Ward Room
Covering Chicago's nine political influencers

"Rod, You're Fired"

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    NEWSLETTERS

    Rod Blagojevich was fired at the end of Sunday’s Celebrity Apprentice, but does that make him a loser? I don’t think so. Blagojevich went on the reality show to change his image as a shifty politician. And in the board room confrontation at the end of the episode, the ex-governor refused to put another teammate on Mr. Trump’s firing line to save his own ass.

    Rod Blagojevich -- true mensch?

    The fifth episode began with Rod being chosen as the team leader. His project: design a 3-D Harry Potter castle to promote Universal Orlando’s “The Wizardry of Harry Potter.”

    Michael Johnson explained why the team chose Rod: “I felt like, in the first three tasks, Rod didn’t contribute as much as anyone else did,” Johnson said. “So I felt like, Rod Blagojevich, Governor of Illinois, he must have some leadership skills.”

    Well. There you go thinking again.

    At first, Rod played the doofus role that made him the show’s breakout character. Along with the women’s team leader, Selita Ebanks, he was whisked to Orlando on a private jet to inspect the Harry Potter exhibit. While Ebanks worked on her computer, Blagojevich ordered wine.

    When Rod tried to call his teammates back in New York, he couldn’t figure out how to work his cell phone. So they called him back. Immediately, he began passing the buck, putting Bret Michaels in charge of designing the castle, and asking him to explain “3-D display.”

    “Rod calls from Orlando, and the first thing out of his mouth is ‘What’s a 3-D display,” said Curtis Stone, half amused, half appalled. “This is not good.”

    While Ebanks texted her teammates, Rod took a nap, carrying on, as always, like a man who has coasted through life on charm.

    “Being able to text is an efficient form of communication,” he admitted, “but it’s not something I had to do as governor. We won’t not win because of text or e-mail. That’ll just be an excuse for people to point fingers afterward.”

    The men’s team didn’t win. Kids enjoyed their castle -- Bill Goldberg dressed as a tree, and Blago was the headmaster who popped a wizard’s hat on their heads -- but didn’t think it was faithful to the Harry Potter books.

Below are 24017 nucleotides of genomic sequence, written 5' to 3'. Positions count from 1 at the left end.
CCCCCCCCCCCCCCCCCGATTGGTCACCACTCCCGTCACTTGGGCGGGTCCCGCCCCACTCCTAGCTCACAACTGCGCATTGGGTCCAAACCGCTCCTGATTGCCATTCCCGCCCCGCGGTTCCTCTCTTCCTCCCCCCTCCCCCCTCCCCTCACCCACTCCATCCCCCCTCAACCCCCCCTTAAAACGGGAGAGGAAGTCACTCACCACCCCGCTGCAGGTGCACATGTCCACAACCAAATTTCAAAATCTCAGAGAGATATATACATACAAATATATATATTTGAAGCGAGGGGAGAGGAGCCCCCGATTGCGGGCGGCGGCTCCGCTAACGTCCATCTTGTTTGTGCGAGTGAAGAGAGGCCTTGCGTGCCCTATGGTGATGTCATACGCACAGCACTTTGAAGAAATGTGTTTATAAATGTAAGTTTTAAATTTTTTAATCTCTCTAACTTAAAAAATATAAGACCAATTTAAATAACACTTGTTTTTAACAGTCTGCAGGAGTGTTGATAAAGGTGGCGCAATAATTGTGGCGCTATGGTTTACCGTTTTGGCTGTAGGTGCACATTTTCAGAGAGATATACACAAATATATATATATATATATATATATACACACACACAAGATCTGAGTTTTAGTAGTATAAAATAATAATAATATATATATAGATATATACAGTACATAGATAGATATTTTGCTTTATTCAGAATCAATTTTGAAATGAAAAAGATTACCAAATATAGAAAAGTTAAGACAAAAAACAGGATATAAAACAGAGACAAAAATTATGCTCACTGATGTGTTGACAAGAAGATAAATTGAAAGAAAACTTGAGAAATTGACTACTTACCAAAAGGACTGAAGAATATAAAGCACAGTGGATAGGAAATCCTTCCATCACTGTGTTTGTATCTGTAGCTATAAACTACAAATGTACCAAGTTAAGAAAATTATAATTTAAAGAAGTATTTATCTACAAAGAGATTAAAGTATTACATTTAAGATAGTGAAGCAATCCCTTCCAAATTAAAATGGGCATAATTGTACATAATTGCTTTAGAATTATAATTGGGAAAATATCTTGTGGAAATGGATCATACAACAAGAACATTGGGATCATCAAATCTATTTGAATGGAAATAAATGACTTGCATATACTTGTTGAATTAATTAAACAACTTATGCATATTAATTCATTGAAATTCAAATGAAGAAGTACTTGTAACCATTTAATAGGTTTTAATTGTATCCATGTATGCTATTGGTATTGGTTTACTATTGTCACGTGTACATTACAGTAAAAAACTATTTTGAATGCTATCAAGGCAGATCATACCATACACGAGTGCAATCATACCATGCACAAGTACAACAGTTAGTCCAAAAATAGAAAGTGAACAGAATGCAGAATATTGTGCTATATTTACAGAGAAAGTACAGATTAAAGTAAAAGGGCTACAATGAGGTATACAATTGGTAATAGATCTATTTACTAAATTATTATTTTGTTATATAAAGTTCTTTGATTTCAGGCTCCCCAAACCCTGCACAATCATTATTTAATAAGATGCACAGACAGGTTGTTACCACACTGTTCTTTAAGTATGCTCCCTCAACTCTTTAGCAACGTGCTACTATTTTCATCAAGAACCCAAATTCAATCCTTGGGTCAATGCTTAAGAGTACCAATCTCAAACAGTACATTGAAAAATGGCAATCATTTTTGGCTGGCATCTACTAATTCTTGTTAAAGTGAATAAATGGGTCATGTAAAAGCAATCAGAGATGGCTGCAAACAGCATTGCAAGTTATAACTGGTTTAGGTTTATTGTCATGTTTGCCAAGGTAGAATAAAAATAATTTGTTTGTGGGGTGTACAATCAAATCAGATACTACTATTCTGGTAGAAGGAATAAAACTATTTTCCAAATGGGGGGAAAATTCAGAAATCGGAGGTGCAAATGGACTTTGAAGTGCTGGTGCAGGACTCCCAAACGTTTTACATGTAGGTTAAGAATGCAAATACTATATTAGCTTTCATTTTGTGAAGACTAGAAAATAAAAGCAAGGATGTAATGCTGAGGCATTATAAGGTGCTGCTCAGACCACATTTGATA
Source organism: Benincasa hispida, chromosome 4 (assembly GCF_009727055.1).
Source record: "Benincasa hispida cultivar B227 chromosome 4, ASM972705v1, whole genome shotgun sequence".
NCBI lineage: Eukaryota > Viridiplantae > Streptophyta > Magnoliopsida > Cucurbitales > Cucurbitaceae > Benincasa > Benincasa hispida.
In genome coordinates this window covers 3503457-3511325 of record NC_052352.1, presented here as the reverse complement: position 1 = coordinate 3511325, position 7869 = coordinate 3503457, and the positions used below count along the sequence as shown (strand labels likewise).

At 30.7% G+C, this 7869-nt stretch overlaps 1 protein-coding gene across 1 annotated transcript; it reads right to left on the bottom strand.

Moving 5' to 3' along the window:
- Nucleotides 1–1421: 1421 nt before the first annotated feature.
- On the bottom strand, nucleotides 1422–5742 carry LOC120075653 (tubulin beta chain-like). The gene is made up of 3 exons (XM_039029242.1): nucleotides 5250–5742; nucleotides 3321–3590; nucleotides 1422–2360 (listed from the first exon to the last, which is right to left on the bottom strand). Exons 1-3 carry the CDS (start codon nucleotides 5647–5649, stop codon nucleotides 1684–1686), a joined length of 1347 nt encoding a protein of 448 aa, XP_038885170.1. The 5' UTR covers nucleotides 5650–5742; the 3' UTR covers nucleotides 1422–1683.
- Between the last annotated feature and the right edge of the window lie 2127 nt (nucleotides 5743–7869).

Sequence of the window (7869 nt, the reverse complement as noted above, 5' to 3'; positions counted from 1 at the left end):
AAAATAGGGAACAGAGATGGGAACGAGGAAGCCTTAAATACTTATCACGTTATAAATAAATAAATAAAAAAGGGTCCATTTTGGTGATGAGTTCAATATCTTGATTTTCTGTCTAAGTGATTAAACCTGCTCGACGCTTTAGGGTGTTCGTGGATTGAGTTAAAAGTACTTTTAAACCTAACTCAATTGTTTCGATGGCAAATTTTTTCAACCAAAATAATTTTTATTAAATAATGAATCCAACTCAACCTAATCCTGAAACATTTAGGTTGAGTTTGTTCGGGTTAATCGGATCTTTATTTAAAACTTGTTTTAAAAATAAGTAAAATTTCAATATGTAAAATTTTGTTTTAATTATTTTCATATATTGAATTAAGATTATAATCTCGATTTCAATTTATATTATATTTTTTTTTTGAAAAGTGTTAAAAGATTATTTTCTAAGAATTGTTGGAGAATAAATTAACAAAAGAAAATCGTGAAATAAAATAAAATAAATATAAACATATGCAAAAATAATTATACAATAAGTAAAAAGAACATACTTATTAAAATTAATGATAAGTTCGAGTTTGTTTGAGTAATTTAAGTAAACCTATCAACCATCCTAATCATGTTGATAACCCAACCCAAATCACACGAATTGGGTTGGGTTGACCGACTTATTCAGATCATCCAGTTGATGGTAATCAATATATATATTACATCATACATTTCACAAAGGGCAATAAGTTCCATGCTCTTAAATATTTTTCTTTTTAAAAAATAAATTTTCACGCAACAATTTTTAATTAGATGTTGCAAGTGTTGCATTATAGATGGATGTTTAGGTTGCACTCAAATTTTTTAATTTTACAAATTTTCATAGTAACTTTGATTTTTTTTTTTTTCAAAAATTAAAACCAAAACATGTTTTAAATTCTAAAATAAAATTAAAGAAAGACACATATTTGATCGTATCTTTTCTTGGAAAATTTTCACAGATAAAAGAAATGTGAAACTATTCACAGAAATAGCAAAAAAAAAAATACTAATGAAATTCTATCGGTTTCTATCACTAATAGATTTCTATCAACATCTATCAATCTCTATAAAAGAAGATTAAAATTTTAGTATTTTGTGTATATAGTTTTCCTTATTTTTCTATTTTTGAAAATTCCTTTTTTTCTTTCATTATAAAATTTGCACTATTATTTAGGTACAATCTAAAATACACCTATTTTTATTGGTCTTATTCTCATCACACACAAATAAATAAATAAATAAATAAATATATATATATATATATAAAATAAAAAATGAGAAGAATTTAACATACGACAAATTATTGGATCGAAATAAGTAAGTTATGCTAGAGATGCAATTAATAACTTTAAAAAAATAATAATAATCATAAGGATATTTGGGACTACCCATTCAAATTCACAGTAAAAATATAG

Blagojevich, who has two young daughters, seemed familiar with Harry Potter. “It’s an enchanted world filled with broomsticks and pumpkin brews and chocolate frogs. It’s a cool place to be and sometimes I wish I were there on a permanent basis.” But his vision for the display consisted of ad-libbing and handing out candy.

    “He’s a governor,” Stone said incredulously. “Maybe he has so many people around him he doesn’t have to make a decision.”

    In the board room, though, Blagojevich refused to sell out Michaels, the display’s designer, even though Mr. Trump pressured him to do so. At one point, Mr. Trump asked Johnson, “do you like Rod?”

    “Yes, I do,” Johnson said. “I didn’t think I would.”

    “I think a lot of people are liking Rod,” said Mr. Trump, who was on to Blagojevich’s game. “I think Rod is a more competitive person than you’re seeing. I don’t think he wants to get angry with you because there might be some black jurors.”

    Not blaming Michaels was “a bad move,” Johnson told Blago.

    “I think Bret is a real asset to the team,” Blago insisted.

    So Rod was fired. It may not be good for the show -- it’s like Seinfeld firing Kramer, or How I Met Your Mother firing Barney. But in the end, Donald Trump probably doesn't want to be the man who redeems Blagojevich by helping him win.

    Besides, whether he won or lost, the show  was good for Blagojevich.

    He had a chance to sacrifice an underling to save himself -- the kind of thing Mayor Daley does every week -- and he refused. He may still be a shifty, double-dealing politician. But he wasn’t a shifty, double-dealing apprentice, and that’s the Rod Blagojevich millions of people saw on TV.